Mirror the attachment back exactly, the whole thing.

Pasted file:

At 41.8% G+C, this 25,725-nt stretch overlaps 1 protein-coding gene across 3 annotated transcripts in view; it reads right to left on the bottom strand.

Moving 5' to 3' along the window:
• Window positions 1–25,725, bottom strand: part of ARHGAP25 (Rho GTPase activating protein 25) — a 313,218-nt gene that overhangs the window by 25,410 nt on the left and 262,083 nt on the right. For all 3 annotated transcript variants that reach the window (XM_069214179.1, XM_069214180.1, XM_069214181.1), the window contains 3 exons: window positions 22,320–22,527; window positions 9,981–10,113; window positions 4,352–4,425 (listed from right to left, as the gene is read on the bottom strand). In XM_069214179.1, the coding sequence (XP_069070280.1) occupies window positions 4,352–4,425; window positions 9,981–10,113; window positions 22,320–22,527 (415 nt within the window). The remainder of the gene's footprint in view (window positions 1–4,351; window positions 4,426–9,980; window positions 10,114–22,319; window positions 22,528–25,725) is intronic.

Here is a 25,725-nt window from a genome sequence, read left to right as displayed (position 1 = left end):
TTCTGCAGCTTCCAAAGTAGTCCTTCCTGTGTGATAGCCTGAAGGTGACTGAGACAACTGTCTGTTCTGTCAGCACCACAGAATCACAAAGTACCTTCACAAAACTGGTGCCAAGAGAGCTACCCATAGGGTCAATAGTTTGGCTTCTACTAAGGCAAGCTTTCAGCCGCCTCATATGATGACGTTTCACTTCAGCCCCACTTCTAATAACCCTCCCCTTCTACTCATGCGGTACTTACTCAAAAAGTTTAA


At 41.8% G+C, this 25,725-nt stretch overlaps 1 protein-coding gene across 3 annotated transcripts in view; it reads right to left on the bottom strand.

Moving 5' to 3' along the window:
• Window positions 1–25,725, bottom strand: part of ARHGAP25 (Rho GTPase activating protein 25) — a 313,218-nt gene that overhangs the window by 25,410 nt on the left and 262,083 nt on the right. For all 3 annotated transcript variants that reach the window (XM_069214179.1, XM_069214180.1, XM_069214181.1), the window contains 3 exons: window positions 22,320–22,527; window positions 9,981–10,113; window positions 4,352–4,425 (listed from right to left, as the gene is read on the bottom strand). In XM_069214179.1, the coding sequence (XP_069070280.1) occupies window positions 4,352–4,425; window positions 9,981–10,113; window positions 22,320–22,527 (415 nt within the window). The remainder of the gene's footprint in view (window positions 1–4,351; window positions 4,426–9,980; window positions 10,114–22,319; window positions 22,528–25,725) is intronic.

Here is a 25,725-nt window from a genome sequence, read left to right as displayed (position 1 = left end):
TTCTGCAGCTTCCAAAGTAGTCCTTCCTGTGTGATAGCCTGAAGGTGACTGAGACAACTGTCTGTTCTGTCAGCACCACAGAATCACAAAGTACCTTCACAAAACTGGTGCCAAGAGAGCTACCCATAGGGTCAATAGTTTGGCTTCTACTAAGGCAAGCTTTCAGCCGCCTCATATGATGACGTTTCACTTCAGCCCCACTTCTAATAACCCTCCCCTTCTACTCATGCGGTACTTACTCAAAAAGTTTAA